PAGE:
Write a Position Paper in 5 Steps

Write a Position Paper in 5 Steps
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A position paper is an assignment that requires you to select a certain topic and to convey your opinion on it. Quite often, topics for such papers are controversial. When writing a position paper, you’ll need to use statistics, facts, and other sorts of evidence so that you can convince your readers to accept your point. Thus, you have to research your topic and build a well-structured argument, which requires you to prepare an outline. Experts from College-Writers service have some useful tips for you.

Step 1: Choose a Topic

Your position paper will consider a topic, supporting it with the information from your research. We recommend that you find an arguable topic. A good topic should allow you to make a strong case, even if it doesn’t reflect your personal beliefs. No matter whether it’s complex or simple, your argument must be logical and solid.

Step 2: Conduct Research

First, you must determine whether or not you have the necessary evidence to support your point. To do this, you need to conduct preliminary research. Your topic and opinion should withstand a challenge.

We recommend that you search for information on proven, reputable websites (e.g. .gov and .edu). Look for official statistics and professional studies. If you realize that you’re unable to find enough data, or that your position contradicts the findings of studies, we suggest that you choose another topic. This way, you’ll save time and avoid frustration.

Step 3: Challenge Your Position

To support your position, you should be also familiar with the opposite viewpoint. Think of all the possible challenges you may deal with when supporting your point. Your paper should address the opposite opinion and use counter-evidence against it. You may discuss the chosen topic with your friends, family, or colleagues to learn other opinions so that you can take them into account. Address the opposing arguments and determine their weaknesses.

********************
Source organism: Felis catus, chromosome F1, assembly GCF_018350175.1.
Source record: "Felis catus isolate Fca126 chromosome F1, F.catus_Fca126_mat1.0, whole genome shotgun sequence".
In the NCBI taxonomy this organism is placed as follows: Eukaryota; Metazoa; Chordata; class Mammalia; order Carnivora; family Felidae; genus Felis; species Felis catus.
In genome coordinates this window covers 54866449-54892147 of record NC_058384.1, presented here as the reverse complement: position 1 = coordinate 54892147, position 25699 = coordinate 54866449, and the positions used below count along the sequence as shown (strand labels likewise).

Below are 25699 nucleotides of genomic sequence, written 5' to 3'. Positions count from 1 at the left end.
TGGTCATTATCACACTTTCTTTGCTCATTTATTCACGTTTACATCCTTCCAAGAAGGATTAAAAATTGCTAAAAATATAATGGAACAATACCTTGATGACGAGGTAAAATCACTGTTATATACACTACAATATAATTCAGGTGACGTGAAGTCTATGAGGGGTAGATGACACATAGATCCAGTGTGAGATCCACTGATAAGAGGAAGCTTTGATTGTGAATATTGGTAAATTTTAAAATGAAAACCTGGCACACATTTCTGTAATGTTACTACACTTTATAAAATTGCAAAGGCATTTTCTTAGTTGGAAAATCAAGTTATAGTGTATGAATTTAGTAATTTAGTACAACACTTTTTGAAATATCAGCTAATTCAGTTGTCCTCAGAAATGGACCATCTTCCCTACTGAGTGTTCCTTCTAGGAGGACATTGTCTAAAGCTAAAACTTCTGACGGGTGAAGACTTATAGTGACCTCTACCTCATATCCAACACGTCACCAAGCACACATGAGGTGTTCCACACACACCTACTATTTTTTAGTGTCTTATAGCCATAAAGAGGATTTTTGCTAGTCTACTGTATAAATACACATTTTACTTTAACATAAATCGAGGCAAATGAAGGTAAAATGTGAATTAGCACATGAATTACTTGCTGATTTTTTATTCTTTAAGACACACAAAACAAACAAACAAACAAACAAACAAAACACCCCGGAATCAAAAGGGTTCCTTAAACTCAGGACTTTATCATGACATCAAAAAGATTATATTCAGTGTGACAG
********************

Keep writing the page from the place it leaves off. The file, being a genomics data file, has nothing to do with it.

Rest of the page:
You may also write down a list of your points and a list of the opposite points. Evaluate all the arguments and make sure you have enough points so that you won’t be outnumbered.

Step 4: Collect Evidence

When you know the strengths of your point and the weaknesses of the opposite point, you can continue your research. Use proven online sources but don’t forget that you can also go to a library and look for printed sources. In this case, you can also ask a librarian for help so they will recommend some helpful books and articles. When working with articles and books, the validity of your sources is also crucial. You should only use evidence from reputable sources and avoid subjective opinions.

The more sources you have, the better. You need experts’ opinions (professors, doctors, etc.), as well as opinions based on personal experience. Personal experiences allow you to make your paper more emotional. Make sure that the chosen statements support your opinion but don’t repeat it word-for-word.

Step 5: Write an Outline

A position paper should have the following structure:

1. Introduce the topic and provide the necessary background information. Write your thesis statement. Here are some sample points:

  • For many years, companies have been supposed to place warning labels on dangerous products according to the FDA requirements.
  • Fast food is dangerous for our health.
  • Fast food packages must have warning labels

2. Address the opposite points. For example:

  • Warning labels will have a negative impact on the profits of big corporations.
  • People will say that government control is unnecessary.
  • Who will decide whether or not certain food is dangerous?
  • Such a program may be costly.

3. Acknowledge the opposite points and support them but stick with your views:

  • Deciding what restaurants should be regulated by this policy will be expensive and difficult.
  • The government shouldn’t control business.
  • Taxpayers will have to pay the costs associated with this program.

4. Explain why your point is still valid, despite the solid counter-arguments. Here you can refute the opposite arguments, while also supporting your own point. Here are some examples:

  • Despite the associated costs, public health will improve.
  • Restaurants will need to improve the quality of their products.
  • The government is supposed to care about the safety of its citizens.
  • The same system already works with cigarettes and alcohol.

5. Restate your thesis statement and summarize your opinion. At the end of the paper, focus on your argument and don’t mention counter-arguments. The main thing is to make your audience remember your opinion after reading the paper.

When writing a position paper, be confident and don’t be afraid to make your statements with authority. You should demonstrate that your opinion is correct and persuade your readers to accept it.

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